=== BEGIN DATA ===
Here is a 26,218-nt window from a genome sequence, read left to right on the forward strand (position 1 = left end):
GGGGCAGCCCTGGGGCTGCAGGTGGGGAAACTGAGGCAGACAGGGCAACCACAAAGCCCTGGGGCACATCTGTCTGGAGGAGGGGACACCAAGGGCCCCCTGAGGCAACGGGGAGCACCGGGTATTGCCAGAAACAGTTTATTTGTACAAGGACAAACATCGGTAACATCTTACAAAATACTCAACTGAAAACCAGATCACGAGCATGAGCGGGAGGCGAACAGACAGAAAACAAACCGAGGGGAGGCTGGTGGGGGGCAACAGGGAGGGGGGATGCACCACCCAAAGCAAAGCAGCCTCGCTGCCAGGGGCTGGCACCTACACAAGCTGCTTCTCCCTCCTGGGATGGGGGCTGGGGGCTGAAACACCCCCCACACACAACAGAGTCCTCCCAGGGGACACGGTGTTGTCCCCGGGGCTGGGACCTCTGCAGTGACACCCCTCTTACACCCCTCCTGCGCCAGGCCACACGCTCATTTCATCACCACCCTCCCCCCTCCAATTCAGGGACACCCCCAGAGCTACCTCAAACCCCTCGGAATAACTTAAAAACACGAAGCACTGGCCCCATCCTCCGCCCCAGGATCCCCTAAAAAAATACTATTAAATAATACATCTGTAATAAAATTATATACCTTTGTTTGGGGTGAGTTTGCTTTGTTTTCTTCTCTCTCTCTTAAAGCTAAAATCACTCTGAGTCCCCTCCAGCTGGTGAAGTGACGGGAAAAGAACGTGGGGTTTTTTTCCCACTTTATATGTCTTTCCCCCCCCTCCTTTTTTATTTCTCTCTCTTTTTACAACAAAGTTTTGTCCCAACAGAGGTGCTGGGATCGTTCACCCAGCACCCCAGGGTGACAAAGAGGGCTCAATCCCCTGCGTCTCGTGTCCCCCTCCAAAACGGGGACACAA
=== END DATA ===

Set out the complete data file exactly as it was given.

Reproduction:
Here is a 26,218-nt window from a genome sequence, read left to right on the forward strand (position 1 = left end):
GGGGCAGCCCTGGGGCTGCAGGTGGGGAAACTGAGGCAGACAGGGCAACCACAAAGCCCTGGGGCACATCTGTCTGGAGGAGGGGACACCAAGGGCCCCCTGAGGCAACGGGGAGCACCGGGTATTGCCAGAAACAGTTTATTTGTACAAGGACAAACATCGGTAACATCTTACAAAATACTCAACTGAAAACCAGATCACGAGCATGAGCGGGAGGCGAACAGACAGAAAACAAACCGAGGGGAGGCTGGTGGGGGGCAACAGGGAGGGGGGATGCACCACCCAAAGCAAAGCAGCCTCGCTGCCAGGGGCTGGCACCTACACAAGCTGCTTCTCCCTCCTGGGATGGGGGCTGGGGGCTGAAACACCCCCCACACACAACAGAGTCCTCCCAGGGGACACGGTGTTGTCCCCGGGGCTGGGACCTCTGCAGTGACACCCCTCTTACACCCCTCCTGCGCCAGGCCACACGCTCATTTCATCACCACCCTCCCCCCTCCAATTCAGGGACACCCCCAGAGCTACCTCAAACCCCTCGGAATAACTTAAAAACACGAAGCACTGGCCCCATCCTCCGCCCCAGGATCCCCTAAAAAAATACTATTAAATAATACATCTGTAATAAAATTATATACCTTTGTTTGGGGTGAGTTTGCTTTGTTTTCTTCTCTCTCTCTTAAAGCTAAAATCACTCTGAGTCCCCTCCAGCTGGTGAAGTGACGGGAAAAGAACGTGGGGTTTTTTTCCCACTTTATATGTCTTTCCCCCCCCTCCTTTTTTATTTCTCTCTCTTTTTACAACAAAGTTTTGTCCCAACAGAGGTGCTGGGATCGTTCACCCAGCACCCCAGGGTGACAAAGAGGGCTCAATCCCCTGCGTCTCGTGTCCCCCTCCAAAACGGGGACACAA